The Centennial Highway was created through a major upgrading of the route from the Ngauranga Gorge to Paekākāriki. It was so-named because it was finished in 1939 as the country began celebrations for its centennial celebrations. The Centennial Highway still follows parts of its original route, including the coastal road that bypassed the windy and steep Paekākāriki Hill Road. This road largely followed the route of a military road that followed the line of a track used by local Māori from the 1840s. This road was not considered suitable for modification to meet modern vehicular standards. The new coastal route was expected to deliver a huge improvement in comfort and travelling times.
The project was a major public works initiative by the Labour Government of the time. The design and construction was undertaken by the Public Works Department. The road was designed and constructed to the highest standards of the day, with correct cambers (superseding the previous use of high-crown roads where most bends were off-camber and intrinsically dangerous for motor vehicles) and wide sweeping bends to promote good visibility along the entire route.
The most difficult part of the road was the section between Paremata and Paekākāriki. This section presented significant challenges for engineers and builders alike. It was constructed on a wide variety of terrains – sand dunes through Paremata, swampland through Plimmerton, and carved-out hillsides at Pukerua Bay. The coastal strip between Pukerua Bay and Paekākāriki required extensive sea walling.
While most of the workers on the road came from the local area, public works camps were also set up including one at Plimmerton on the eastern side of the railway line before the township and the one at Taua Tapu near Airlie Road.
The road workers were responsible for the construction of the road alongside the Taupō Swamp, through Pukerua Bay and along the coast to Paekākāriki, including the construction of the coastal seawall. The workers faced two major challenges: firstly, digging down six metres to find solid ground next to the Taupo Swamp and, secondly, working night and day on the coast to both construct the seawall and then back filling it to create a platform for the road. This arduous work took three years to complete.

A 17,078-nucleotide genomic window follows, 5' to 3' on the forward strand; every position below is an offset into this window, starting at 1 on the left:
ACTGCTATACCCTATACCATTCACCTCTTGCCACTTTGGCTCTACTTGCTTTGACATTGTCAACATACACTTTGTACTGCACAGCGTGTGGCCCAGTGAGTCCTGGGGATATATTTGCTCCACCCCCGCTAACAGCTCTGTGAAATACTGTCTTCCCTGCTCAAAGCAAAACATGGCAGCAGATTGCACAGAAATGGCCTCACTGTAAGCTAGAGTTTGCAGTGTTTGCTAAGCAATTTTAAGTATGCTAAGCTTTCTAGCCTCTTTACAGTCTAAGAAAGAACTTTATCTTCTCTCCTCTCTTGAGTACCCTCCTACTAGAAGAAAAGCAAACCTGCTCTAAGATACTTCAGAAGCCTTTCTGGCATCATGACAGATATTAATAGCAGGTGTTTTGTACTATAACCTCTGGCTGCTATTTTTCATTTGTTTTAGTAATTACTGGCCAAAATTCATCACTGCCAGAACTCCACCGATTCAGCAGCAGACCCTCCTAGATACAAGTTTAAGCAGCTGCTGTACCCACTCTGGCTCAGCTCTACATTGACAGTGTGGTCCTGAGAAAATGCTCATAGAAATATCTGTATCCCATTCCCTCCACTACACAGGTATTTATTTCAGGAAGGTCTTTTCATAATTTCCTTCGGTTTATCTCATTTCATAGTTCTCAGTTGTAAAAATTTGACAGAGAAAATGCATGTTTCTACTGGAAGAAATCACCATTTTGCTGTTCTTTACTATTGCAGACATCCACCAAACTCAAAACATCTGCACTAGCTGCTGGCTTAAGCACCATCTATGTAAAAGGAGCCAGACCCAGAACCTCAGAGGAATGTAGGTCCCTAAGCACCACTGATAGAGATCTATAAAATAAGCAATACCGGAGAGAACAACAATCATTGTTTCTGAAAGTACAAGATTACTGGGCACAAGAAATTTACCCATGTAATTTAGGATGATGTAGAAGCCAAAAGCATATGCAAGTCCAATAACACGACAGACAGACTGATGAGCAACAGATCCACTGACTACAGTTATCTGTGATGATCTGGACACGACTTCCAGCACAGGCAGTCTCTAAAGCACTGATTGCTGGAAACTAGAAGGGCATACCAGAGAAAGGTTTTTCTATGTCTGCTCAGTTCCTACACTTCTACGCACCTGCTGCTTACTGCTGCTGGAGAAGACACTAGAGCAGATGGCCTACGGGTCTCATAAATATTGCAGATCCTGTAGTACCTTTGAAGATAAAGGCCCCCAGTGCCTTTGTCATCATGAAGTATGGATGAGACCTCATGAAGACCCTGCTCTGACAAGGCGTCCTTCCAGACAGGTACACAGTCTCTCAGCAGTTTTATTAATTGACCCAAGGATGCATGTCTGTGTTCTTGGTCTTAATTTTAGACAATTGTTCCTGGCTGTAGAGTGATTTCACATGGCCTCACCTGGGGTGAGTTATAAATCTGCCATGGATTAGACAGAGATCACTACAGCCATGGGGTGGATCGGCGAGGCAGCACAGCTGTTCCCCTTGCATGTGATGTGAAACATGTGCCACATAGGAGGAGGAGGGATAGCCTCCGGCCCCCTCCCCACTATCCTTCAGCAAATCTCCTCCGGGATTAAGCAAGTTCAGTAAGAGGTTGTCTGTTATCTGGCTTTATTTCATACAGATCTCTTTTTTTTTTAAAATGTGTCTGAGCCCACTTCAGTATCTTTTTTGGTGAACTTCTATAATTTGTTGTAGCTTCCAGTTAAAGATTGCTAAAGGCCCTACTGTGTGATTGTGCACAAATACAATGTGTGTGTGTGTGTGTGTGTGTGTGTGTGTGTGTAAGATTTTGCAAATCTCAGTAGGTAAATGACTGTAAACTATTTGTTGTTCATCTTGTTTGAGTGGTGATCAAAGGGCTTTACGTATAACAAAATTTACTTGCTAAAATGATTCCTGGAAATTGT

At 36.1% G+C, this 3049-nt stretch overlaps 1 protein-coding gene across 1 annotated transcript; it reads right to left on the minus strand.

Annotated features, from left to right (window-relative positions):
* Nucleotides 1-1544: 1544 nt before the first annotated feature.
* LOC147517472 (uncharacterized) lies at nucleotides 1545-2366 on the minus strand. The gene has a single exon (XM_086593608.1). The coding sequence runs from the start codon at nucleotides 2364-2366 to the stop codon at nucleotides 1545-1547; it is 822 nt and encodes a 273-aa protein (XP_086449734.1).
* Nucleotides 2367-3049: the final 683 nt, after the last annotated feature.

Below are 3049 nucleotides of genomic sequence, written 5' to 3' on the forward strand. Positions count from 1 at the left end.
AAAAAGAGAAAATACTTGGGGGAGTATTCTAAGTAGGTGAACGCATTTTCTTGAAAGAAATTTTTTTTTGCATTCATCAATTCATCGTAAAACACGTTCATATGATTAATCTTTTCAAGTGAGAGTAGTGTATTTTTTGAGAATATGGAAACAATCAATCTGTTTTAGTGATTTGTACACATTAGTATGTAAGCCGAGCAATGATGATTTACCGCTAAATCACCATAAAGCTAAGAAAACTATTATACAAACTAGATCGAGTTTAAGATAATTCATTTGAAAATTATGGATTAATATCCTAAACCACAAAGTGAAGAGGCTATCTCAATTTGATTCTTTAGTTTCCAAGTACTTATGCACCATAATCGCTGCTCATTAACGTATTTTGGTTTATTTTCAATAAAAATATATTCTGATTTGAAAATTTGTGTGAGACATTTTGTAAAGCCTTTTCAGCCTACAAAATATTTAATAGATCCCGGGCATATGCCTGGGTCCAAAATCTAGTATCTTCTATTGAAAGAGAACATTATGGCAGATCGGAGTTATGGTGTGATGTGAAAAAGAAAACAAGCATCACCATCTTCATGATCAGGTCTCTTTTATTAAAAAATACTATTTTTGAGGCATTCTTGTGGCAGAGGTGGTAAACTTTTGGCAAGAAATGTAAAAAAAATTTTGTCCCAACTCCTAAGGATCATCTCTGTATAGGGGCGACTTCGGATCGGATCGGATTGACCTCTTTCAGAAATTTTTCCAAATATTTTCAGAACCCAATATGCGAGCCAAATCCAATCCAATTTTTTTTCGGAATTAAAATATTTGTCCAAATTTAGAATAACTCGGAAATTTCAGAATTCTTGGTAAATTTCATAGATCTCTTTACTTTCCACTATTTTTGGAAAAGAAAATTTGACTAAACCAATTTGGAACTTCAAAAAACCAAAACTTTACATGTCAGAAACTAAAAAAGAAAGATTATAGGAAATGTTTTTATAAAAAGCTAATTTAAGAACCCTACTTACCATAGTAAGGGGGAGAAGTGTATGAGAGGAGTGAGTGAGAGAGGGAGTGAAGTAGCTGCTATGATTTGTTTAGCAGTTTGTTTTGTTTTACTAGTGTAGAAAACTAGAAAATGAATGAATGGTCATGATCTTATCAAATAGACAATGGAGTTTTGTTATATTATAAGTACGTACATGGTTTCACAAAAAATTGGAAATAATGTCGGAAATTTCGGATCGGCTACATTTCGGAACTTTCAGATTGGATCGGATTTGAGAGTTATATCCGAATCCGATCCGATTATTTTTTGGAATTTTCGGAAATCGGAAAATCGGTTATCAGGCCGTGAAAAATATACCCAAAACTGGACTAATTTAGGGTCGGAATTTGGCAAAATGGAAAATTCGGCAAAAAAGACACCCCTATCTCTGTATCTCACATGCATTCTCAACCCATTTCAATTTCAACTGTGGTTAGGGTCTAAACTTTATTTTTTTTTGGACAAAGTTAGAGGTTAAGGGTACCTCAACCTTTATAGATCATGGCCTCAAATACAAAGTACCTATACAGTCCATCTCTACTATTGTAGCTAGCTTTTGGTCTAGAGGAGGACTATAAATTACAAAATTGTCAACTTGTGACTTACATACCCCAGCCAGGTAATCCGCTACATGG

The coast road was described by the Prime Minister of the day, Bob Semple, as the most notable major roadwork of the (Centennial) year. It reduced the length of the old route over the Paekākāriki Hill by over 7 kilometres: it reduced the height of the route above sea level from 250 metres on the old route to 88 metres on the new highway; and the gradient of the road was more or less halved, on average, from one in nine to one in 17. The 14.5 kilometres of road cost £350,000. This cost included the Paekākāriki seawall. The job was finished twelve months ahead of schedule and came in under cost.
A memorial stone cairn (and fountain) and a commemorative plaque were constructed in one of the lay-bys along the Paekākāriki seawall. This can still be seen today, although it is somewhat worse for wear. The road, along with the commemorative objects, was officially opened on 4 November 1939, shortly before the formal opening of the Centennial Exhibition at Rongotai. The road has been known as the Centennial Highway ever since.
Crowds gather to hear Bob Semple officially open Centennial Highway near Paekākāriki on 4 November, 1939
The commemorative plaque and stone cairn. Kāpiti Coast District Council Library – J. Beattie Collection
The coastal section of the Centennial Highway runs from Pukerua Bay to Paekākāriki; the road, a thin meandering ribbon of asphalt, is pinioned between the edge of the sea and the foot of the soaring coastal cliffs. This is a dramatic setting, particularly when the sea runs high. Aside from the relatively small-scale modern intrusions of the road and railway lines, the setting exists in an effectively unmodified state that allows the raw natural beauty of the coast to be appreciated in something close to its original condition. Of all the sections of the road, the coastal highway has changed the least since it was constructed, and today the road remains largely on the original alignment although with many safety improvements.
Petera Ropata stands in front of the first petrol-run roller in the district.
Centennial Highway,1938. Kāpiti Coast District Council Library – J. Beattie Collection
The main physical feature of the road is the entire original concrete sea-walling that remains along this length. The seawall constrains the western edge of the road and consists of a substantial stepped glacis that rises from the low-lying shoreline rocks to the roadway level. It is curved outward at the top and capped with a solid balustrade and is supported on heavy corbels. Together, these design features help to turn the sea back on itself.
The coastal highway is a place of high historic value. Through the timing of its completion and its association with the 1940 Centennial, the road has come to have great historic and symbolic significance. The road was a physical manifestation of the first Labour Government’s aspirations for the country.
Construction of Paekākāriki Road Overbridge c1939 – Alexander Turnbull Library, Wellington
Centennial Highway, Porirua City Council Heritage Information Database, December 2009.